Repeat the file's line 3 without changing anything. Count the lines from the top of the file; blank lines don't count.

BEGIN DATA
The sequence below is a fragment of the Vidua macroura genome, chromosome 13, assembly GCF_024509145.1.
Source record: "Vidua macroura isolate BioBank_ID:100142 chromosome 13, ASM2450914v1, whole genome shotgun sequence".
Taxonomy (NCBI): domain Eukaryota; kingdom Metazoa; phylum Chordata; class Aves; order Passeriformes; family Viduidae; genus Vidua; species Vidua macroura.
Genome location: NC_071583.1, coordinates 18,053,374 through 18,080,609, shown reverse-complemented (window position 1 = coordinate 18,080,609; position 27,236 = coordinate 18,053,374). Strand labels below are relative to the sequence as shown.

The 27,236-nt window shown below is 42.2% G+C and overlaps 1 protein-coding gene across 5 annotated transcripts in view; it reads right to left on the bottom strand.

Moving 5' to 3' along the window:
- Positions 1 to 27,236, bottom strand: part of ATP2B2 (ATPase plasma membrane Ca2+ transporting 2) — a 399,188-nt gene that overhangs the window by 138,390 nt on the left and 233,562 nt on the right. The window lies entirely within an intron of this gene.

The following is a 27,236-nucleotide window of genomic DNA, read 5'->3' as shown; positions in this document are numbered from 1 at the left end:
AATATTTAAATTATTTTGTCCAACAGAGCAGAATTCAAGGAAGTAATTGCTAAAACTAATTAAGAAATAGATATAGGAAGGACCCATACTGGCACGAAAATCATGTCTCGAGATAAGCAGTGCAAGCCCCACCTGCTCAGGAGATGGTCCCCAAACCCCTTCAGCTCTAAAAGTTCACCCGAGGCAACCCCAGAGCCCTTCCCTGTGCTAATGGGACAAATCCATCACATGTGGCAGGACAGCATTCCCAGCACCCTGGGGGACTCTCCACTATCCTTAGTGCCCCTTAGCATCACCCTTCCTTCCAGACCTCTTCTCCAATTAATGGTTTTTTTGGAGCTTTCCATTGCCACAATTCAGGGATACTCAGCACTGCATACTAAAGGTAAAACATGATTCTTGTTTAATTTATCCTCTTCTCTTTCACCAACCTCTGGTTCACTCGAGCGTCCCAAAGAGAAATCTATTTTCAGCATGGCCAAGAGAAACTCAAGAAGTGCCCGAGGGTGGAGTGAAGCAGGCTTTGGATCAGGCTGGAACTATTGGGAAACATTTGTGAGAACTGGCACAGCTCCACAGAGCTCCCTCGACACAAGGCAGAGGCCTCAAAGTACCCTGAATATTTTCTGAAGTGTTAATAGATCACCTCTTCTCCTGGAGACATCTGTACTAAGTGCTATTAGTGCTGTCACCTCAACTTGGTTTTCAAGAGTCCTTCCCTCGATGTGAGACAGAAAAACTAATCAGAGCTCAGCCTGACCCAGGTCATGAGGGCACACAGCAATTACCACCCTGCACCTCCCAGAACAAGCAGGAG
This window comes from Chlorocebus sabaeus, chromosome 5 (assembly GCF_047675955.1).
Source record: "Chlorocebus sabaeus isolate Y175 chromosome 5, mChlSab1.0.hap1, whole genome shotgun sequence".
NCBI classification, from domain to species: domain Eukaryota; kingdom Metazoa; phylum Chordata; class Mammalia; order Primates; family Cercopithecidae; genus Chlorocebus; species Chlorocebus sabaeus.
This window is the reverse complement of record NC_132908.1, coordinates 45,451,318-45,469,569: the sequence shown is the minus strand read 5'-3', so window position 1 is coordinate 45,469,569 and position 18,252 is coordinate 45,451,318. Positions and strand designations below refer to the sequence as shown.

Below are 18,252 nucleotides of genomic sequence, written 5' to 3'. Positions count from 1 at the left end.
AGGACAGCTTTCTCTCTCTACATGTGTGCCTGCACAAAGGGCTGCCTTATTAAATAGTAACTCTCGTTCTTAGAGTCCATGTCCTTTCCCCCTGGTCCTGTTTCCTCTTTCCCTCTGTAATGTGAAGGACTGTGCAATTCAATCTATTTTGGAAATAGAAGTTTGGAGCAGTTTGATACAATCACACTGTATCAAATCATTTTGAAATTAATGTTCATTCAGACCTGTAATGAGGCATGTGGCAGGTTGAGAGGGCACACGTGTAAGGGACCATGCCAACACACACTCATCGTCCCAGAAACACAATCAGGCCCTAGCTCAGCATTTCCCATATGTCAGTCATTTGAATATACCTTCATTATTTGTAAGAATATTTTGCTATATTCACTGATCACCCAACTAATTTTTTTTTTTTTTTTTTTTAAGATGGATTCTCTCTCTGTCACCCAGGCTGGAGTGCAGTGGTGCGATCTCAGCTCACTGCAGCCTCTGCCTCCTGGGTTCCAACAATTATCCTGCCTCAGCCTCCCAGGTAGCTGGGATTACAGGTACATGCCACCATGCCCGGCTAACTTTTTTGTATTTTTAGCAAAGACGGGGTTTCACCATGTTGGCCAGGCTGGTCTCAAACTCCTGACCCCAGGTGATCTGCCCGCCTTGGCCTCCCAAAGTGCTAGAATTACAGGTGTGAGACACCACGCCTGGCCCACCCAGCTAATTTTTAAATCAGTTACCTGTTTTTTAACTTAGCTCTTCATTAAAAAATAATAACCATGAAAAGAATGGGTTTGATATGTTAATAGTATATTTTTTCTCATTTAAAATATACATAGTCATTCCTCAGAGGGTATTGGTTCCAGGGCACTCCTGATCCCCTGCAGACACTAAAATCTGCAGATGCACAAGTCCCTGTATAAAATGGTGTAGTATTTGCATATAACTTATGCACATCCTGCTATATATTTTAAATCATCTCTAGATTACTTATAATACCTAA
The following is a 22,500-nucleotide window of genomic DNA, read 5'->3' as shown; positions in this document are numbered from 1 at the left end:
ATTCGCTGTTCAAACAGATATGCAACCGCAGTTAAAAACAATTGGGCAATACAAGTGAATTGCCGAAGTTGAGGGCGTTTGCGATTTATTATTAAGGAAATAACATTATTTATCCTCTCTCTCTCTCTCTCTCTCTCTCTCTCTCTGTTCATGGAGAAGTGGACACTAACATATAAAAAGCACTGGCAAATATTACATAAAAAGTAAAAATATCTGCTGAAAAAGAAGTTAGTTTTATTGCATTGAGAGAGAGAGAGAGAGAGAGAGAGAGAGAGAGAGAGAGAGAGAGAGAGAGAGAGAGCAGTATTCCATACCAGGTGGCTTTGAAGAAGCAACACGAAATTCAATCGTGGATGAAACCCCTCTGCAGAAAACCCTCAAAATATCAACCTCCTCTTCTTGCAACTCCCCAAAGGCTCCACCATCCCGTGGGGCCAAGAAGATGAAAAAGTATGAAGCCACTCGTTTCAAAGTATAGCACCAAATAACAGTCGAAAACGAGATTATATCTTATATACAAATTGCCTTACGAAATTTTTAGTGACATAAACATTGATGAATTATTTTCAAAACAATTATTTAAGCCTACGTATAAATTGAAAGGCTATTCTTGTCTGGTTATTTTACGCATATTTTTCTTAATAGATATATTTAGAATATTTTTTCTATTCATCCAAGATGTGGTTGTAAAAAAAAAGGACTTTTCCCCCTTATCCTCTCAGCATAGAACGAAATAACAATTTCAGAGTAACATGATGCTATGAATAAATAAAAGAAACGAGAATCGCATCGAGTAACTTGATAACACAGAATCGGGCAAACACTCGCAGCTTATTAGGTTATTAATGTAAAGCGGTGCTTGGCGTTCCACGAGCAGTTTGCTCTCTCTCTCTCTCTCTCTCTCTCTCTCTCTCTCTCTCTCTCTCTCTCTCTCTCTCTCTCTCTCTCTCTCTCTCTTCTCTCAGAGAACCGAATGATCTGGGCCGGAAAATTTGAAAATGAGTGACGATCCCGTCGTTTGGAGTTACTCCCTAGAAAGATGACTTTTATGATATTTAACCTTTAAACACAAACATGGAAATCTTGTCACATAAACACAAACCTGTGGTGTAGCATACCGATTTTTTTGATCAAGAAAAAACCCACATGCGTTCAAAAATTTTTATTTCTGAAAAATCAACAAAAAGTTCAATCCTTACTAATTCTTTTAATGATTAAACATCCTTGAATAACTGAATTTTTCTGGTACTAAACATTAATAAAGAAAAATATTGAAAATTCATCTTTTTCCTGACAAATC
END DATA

Taxonomy (NCBI): domain Eukaryota; kingdom Metazoa; phylum Chordata; class Aves; order Passeriformes; family Viduidae; genus Vidua; species Vidua macroura.